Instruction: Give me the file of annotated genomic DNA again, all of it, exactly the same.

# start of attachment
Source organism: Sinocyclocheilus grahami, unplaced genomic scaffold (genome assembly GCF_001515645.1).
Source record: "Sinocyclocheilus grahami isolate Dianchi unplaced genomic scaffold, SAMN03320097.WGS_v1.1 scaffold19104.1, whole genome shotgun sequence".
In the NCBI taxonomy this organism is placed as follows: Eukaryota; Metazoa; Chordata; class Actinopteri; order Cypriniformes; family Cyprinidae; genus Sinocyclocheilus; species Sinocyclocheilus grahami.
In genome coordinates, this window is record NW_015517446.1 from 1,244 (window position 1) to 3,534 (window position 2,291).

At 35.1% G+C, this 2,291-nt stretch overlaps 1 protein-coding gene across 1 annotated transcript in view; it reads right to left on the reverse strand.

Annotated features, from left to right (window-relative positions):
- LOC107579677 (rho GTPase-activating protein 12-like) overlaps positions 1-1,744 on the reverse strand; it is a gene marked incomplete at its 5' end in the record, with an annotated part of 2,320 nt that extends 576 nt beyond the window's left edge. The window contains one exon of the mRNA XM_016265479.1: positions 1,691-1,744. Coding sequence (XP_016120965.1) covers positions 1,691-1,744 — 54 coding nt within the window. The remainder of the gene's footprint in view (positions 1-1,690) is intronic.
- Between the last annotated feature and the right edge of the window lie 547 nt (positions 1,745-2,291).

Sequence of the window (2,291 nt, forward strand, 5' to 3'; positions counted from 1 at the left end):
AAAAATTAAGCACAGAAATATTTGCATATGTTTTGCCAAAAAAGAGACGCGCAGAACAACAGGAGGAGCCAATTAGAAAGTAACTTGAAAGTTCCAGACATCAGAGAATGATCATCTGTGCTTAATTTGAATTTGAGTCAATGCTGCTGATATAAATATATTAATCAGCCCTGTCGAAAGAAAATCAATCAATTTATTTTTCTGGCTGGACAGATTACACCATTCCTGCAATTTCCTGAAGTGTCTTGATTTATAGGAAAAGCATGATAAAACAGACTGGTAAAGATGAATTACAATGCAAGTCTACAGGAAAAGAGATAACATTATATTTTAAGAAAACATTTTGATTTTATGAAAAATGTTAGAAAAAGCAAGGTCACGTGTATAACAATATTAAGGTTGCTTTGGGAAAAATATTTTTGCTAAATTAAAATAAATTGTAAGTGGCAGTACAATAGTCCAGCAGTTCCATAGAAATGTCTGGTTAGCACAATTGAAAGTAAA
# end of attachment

Source organism: Sinocyclocheilus grahami, unplaced genomic scaffold (genome assembly GCF_001515645.1).
Source record: "Sinocyclocheilus grahami isolate Dianchi unplaced genomic scaffold, SAMN03320097.WGS_v1.1 scaffold19104.1, whole genome shotgun sequence".
In the NCBI taxonomy this organism is placed as follows: Eukaryota; Metazoa; Chordata; class Actinopteri; order Cypriniformes; family Cyprinidae; genus Sinocyclocheilus; species Sinocyclocheilus grahami.
In genome coordinates, this window is record NW_015517446.1 from 1,244 (window position 1) to 3,534 (window position 2,291).

At 35.1% G+C, this 2,291-nt stretch overlaps 1 protein-coding gene across 1 annotated transcript in view; it reads right to left on the reverse strand.

Annotated features, from left to right (window-relative positions):
- LOC107579677 (rho GTPase-activating protein 12-like) overlaps positions 1-1,744 on the reverse strand; it is a gene marked incomplete at its 5' end in the record, with an annotated part of 2,320 nt that extends 576 nt beyond the window's left edge. The window contains one exon of the mRNA XM_016265479.1: positions 1,691-1,744. Coding sequence (XP_016120965.1) covers positions 1,691-1,744 — 54 coding nt within the window. The remainder of the gene's footprint in view (positions 1-1,690) is intronic.
- Between the last annotated feature and the right edge of the window lie 547 nt (positions 1,745-2,291).

Sequence of the window (2,291 nt, forward strand, 5' to 3'; positions counted from 1 at the left end):
AAAAATTAAGCACAGAAATATTTGCATATGTTTTGCCAAAAAAGAGACGCGCAGAACAACAGGAGGAGCCAATTAGAAAGTAACTTGAAAGTTCCAGACATCAGAGAATGATCATCTGTGCTTAATTTGAATTTGAGTCAATGCTGCTGATATAAATATATTAATCAGCCCTGTCGAAAGAAAATCAATCAATTTATTTTTCTGGCTGGACAGATTACACCATTCCTGCAATTTCCTGAAGTGTCTTGATTTATAGGAAAAGCATGATAAAACAGACTGGTAAAGATGAATTACAATGCAAGTCTACAGGAAAAGAGATAACATTATATTTTAAGAAAACATTTTGATTTTATGAAAAATGTTAGAAAAAGCAAGGTCACGTGTATAACAATATTAAGGTTGCTTTGGGAAAAATATTTTTGCTAAATTAAAATAAATTGTAAGTGGCAGTACAATAGTCCAGCAGTTCCATAGAAATGTCTGGTTAGCACAATTGAAAGTAAA